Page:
Disclosure – the fine line between non-compliance and inept compliance

12 March 2014

In the case of Global Marine Drillships Ltd v William La Bella & Ors (2014), the High Court found that it was not appropriate to strike out the claim on the grounds of non-compliance with a disclosure order, as the evidence as a whole was not sufficient to show that the disclosure had been incomplete.


The Claimant (“C”) alleged that it was owed large sums of money arising from a breach of a solicitors' undertaking. The second and third defendants to the claim (“D”) had difficulty extracting documents from C's former solicitors and were granted an application for specific disclosure. C did not meet the deadline and D issued a further application to strike out the claim for non-compliance. The judge ordered that unless C complied with the disclosure order its claim would be struck out. Disclosure was eventually made in a rush and contained privileged correspondence.

D submitted that the action should be struck out due to the inadequacy of evidence relating to the searches conducted which, had they been properly carried out, they claimed would have revealed further documents eligible for disclosure. D identified one email in particular that had not been disclosed. They contended that the fact that privileged documents had been disclosed did not constitute disclosure any more than it would if the documents had been blank.

C accepted that the initial stages of the disclosure had been ineptly done but at the moment, the only thing that D could point to was one missing email, the attachment of which had been disclosed. C further argued that it was not a breach to give too much disclosure and the inclusion of privileged documents had been an inadvertent mistake. C argued that any prejudice was minimal and would not delay the trial date and D's assertions that they expected to see more documents was very different to having evidence that those documents actually existed.


It was not appropriate to strike out a claim due to non-compliance with a disclosure order where the evidence as a whole was not sufficient to show that disclosure was incomplete.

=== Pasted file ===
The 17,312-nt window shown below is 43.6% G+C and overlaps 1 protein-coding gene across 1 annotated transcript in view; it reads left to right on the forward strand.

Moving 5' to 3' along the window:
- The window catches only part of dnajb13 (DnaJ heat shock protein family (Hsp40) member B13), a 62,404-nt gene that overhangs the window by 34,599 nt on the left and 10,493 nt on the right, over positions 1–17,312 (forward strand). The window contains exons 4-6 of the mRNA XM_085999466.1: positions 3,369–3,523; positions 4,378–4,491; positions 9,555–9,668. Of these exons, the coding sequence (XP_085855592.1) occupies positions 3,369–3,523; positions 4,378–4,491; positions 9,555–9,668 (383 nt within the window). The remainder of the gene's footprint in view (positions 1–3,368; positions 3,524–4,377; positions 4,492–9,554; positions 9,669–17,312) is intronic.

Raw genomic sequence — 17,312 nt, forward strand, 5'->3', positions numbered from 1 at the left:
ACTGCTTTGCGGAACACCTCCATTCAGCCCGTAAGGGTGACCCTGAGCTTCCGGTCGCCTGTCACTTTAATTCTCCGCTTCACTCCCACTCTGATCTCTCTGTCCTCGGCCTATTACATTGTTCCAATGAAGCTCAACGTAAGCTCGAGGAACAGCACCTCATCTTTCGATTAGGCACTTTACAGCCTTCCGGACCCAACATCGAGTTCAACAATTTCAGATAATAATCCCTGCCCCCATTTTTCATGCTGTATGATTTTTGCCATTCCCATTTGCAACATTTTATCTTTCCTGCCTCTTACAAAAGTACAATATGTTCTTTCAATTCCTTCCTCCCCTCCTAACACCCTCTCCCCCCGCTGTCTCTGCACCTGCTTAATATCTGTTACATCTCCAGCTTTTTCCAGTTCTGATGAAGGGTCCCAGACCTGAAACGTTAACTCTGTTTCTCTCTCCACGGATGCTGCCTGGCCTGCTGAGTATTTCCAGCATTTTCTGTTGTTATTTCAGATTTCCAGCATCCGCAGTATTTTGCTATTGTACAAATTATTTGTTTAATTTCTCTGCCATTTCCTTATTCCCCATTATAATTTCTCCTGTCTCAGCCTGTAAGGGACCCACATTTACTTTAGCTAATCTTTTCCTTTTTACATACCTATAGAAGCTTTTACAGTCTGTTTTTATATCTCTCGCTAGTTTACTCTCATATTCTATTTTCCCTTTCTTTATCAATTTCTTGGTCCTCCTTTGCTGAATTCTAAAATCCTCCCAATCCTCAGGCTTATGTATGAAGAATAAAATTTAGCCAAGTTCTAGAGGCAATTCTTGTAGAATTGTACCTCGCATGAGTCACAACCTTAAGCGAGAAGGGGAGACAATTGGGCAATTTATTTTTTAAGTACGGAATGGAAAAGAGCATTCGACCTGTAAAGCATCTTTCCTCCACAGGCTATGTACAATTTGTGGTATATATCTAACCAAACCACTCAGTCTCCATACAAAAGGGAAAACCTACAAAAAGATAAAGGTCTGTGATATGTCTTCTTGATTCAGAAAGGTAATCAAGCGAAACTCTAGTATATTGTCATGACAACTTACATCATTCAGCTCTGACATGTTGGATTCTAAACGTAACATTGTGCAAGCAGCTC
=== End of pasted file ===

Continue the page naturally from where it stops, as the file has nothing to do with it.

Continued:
The court was satisfied that the burden of showing non-disclosure had not been discharged. It was a case of inept compliance rather than non-compliance and in many ways this situation occurred due to the rush to meet the deadline. The inadvertent inclusion of privileged documents did not constitute a failure to comply with the  order. An alleged failure to disclose had not been made out either. The fact that after all examinations and inquiries had been made, only a single short email had not been accounted for and that did not of itself prove that this email had been wrongly omitted from C's disclosure. It might not have been in C's possession and it had not been part of a pattern of similar omissions.


It is refreshing to know that even in a post-Mitchell world judges are taking a pragmatic approach when dealing with arguments over procedural errors in the course of litigation.

However, the full impact of the decision in Mitchell is still yet to be seen, and parties would therefore be wise to exude caution so as to avoid such situations in the first place, especially in such a vital task as disclosure.    

Katie Allard

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